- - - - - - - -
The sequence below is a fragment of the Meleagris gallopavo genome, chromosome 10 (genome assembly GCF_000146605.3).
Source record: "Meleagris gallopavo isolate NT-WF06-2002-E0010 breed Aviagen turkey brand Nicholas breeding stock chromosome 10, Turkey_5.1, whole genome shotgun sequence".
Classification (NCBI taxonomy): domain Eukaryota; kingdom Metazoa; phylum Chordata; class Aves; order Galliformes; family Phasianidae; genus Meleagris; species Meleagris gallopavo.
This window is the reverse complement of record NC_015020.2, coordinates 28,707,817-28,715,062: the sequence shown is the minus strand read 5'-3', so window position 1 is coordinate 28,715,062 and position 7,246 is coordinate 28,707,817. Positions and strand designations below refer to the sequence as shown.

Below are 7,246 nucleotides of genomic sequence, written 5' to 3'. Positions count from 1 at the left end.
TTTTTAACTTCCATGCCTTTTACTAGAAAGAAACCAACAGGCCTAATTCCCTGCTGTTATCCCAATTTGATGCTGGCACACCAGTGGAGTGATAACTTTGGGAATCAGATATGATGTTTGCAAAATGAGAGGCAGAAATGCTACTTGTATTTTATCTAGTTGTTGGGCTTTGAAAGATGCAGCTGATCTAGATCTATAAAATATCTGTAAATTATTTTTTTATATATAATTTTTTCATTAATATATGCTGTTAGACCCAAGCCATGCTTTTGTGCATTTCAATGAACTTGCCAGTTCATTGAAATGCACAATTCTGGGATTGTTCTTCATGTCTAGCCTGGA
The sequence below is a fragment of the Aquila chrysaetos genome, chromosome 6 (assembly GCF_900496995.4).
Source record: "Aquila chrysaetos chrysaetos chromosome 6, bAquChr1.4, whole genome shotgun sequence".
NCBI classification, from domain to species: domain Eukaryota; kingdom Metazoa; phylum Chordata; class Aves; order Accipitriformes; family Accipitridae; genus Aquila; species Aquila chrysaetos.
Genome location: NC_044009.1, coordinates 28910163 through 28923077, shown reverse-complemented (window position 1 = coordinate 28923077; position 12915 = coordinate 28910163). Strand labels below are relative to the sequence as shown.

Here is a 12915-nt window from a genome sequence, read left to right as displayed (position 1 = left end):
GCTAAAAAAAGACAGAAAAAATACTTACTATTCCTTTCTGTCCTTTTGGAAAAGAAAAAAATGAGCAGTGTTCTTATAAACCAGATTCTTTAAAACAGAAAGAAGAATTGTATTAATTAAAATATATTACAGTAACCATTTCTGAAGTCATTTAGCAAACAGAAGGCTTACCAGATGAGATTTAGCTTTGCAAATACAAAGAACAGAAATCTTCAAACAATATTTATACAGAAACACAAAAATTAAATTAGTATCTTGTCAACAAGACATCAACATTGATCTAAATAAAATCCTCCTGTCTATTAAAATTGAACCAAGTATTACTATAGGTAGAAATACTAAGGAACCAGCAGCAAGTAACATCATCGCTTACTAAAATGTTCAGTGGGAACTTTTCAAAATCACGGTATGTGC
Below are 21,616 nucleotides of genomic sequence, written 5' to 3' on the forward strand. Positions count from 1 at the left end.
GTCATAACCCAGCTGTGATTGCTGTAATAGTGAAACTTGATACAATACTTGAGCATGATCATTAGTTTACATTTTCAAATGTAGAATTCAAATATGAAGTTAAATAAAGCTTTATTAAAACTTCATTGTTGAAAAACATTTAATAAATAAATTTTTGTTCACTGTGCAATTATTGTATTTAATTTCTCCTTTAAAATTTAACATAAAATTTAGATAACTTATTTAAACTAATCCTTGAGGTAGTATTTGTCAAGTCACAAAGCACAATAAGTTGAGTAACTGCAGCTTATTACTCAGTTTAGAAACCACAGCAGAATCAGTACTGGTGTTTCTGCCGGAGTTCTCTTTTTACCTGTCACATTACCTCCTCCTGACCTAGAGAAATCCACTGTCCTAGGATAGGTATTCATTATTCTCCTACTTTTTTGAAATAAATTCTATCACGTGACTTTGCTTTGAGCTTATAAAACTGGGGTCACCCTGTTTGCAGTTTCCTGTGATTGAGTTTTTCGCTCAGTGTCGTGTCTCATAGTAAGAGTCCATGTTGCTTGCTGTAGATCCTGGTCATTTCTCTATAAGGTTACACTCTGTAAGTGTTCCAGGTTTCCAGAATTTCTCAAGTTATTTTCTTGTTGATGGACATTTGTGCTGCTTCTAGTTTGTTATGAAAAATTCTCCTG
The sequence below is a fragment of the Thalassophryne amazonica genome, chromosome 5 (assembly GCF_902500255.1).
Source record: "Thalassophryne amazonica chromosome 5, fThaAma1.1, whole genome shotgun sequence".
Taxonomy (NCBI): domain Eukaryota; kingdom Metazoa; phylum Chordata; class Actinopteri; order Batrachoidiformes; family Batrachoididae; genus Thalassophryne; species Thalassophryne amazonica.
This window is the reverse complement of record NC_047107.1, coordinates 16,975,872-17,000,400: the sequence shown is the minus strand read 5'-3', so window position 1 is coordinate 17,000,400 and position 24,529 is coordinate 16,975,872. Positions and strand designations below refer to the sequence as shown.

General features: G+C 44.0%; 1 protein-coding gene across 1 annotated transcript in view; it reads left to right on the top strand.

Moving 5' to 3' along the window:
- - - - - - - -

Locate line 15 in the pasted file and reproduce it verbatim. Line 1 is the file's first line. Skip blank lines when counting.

The sequence below is a fragment of the Thalassophryne amazonica genome, chromosome 5 (assembly GCF_902500255.1).